Connecting people and ideas through improvisation

Instagram adds video, so what’s next for Vine?

When something gets trendy everybody wants to pile on the bandwagon, and it’s no different in the world of social media.

Instagram, the picture sharing service owned by Facebook, just added the ability to share video in their most recent update. The videos can be up to 15 seconds long, and you create them inside Instagram by recording little snippets of video until you’re happy. It wouldn’t be Instagram if it didn’t have filters, so you can then apply all sorts of goofy effects to your video before you post it.

The way it works feels very similar to Vine, which is the short video sharing service owned by Twitter. The difference there is, um… well, the videos are only six seconds long and there are no filters. But Vine has been gaining momentum the past few months so it came as no big shock that Facebook/Instagram would want to steal some of that action. The people at Vine have made some jokes about the new features and released their own teaser videos hinting at new features.

Check out the clip above to watch me discuss the whole affair (and the new Facebook comment images feature) with the crew at Fox 10 in Phoenix.

Will those features be something useful or just an attempt to re-differentiate themselves from Facebook? Who knows. Video apps are hot right now and there could be a lot more copycatting back and forth before the dust settles.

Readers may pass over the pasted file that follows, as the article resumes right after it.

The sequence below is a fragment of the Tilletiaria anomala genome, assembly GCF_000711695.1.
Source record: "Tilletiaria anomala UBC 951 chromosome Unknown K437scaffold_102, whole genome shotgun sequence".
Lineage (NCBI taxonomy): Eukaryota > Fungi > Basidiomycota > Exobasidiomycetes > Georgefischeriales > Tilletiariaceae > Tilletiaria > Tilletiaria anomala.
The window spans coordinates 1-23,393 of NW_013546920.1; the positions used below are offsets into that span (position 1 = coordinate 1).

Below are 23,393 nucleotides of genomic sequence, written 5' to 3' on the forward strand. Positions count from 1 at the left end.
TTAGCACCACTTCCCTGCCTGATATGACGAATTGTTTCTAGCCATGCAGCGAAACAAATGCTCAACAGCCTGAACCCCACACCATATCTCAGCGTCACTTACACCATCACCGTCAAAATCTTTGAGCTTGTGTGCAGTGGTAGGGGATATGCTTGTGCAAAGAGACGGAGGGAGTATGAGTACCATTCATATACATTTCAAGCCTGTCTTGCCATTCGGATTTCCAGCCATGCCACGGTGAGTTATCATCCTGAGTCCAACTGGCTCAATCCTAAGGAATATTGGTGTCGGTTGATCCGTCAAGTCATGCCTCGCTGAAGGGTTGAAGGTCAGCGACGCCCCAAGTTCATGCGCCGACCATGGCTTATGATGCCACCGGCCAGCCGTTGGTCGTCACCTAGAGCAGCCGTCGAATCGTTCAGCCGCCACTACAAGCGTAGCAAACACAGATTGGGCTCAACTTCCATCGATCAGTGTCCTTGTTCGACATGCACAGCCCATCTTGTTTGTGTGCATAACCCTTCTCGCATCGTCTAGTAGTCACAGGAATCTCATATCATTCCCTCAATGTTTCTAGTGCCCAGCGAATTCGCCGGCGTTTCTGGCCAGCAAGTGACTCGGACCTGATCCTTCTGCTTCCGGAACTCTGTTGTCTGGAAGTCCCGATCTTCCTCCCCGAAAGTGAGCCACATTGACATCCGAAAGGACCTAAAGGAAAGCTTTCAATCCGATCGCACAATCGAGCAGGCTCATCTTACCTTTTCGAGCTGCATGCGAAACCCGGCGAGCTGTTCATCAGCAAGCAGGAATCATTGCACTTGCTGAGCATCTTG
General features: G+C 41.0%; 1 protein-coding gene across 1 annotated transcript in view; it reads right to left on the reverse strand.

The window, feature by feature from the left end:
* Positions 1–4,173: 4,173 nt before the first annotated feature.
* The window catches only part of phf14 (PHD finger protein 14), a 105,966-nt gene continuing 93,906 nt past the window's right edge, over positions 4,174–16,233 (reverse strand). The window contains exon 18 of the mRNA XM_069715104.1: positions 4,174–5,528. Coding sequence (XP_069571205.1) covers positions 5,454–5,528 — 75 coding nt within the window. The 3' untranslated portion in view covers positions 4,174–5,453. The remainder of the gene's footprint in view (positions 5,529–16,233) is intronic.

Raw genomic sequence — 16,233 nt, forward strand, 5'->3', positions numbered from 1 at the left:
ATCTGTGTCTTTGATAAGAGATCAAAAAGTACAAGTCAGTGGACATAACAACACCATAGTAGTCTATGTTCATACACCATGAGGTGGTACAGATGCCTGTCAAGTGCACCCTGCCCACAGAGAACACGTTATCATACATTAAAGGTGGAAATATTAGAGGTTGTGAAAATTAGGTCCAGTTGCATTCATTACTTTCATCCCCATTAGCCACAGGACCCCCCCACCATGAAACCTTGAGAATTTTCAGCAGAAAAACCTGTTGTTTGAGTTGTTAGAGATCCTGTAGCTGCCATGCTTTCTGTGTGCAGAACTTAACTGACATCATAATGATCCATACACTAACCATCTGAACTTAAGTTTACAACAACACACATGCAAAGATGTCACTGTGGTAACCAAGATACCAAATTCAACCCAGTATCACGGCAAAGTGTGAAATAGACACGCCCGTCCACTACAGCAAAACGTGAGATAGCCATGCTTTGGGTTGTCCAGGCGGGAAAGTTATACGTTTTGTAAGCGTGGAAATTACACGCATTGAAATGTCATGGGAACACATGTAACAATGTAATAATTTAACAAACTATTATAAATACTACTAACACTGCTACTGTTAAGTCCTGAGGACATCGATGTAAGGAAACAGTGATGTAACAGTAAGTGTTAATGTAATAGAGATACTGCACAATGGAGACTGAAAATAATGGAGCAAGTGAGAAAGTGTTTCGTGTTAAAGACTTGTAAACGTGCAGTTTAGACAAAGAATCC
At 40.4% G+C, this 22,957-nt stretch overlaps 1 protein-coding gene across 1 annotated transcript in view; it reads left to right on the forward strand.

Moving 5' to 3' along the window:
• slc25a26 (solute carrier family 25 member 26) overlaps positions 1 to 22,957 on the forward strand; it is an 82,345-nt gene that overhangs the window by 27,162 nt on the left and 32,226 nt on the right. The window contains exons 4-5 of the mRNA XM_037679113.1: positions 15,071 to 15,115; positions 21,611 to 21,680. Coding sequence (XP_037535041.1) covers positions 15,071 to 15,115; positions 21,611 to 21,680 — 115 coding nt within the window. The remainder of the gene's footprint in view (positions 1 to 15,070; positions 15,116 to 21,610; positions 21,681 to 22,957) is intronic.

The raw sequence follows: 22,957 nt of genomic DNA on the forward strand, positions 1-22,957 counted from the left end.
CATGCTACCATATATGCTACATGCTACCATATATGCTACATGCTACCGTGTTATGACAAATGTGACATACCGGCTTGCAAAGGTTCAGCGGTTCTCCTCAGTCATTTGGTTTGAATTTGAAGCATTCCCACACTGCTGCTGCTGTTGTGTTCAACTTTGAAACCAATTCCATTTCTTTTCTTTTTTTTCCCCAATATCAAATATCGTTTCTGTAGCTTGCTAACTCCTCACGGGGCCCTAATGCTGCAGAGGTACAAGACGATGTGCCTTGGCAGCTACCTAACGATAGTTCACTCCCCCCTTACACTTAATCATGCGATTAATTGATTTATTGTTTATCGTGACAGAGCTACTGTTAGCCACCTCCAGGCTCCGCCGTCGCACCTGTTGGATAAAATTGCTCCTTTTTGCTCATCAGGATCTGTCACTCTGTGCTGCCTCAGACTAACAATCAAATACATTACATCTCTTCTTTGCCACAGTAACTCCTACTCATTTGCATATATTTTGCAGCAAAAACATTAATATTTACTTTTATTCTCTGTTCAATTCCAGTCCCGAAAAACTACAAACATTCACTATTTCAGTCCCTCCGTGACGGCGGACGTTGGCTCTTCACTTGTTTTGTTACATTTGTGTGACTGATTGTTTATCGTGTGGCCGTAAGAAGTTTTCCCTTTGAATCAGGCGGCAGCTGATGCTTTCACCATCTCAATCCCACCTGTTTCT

In the meantime it will be interesting to see how much of my Instagram feed turns from pictures to video, and what all those people do who just like to take pictures of their food. If they all start posting videos of them eating it, it’s going to get disgusting in a hurry.


Twitter launches Vine… but what is it?

Vine logoRecently Twitter launched Vine, an app that allows people to quickly record and share very short videos.

This isn’t the first short-video service to hit the internet, but its tight relationship with Twitter may mean this the one that finally catches on.

How Vine works

It couldn’t get much simpler. You see your camera window on your phone, and just touch your screen to record. Lift your finger and it stops. This allows you to switch perspective or move around to cram as much as possible into your six-second video.

Yes, going off Twitter’s philosophy that shorter is better, six-seconds is all you get. Once you’ve recorded that much video you can share it out to the Vine network (which looks a little like Instagram), or onto Twitter or Facebook. The videos include sound, though it is sometimes off by default depending on where people watch it. It also loops endlessly, which can seem a little strange at first.

You can see how easy (and fun) it is to play with Vine in a video spot I did on a local TV station. Normally the do not get nearly this excited about the things I talk about, but Kristin Anderson made a Vine video live while we talked.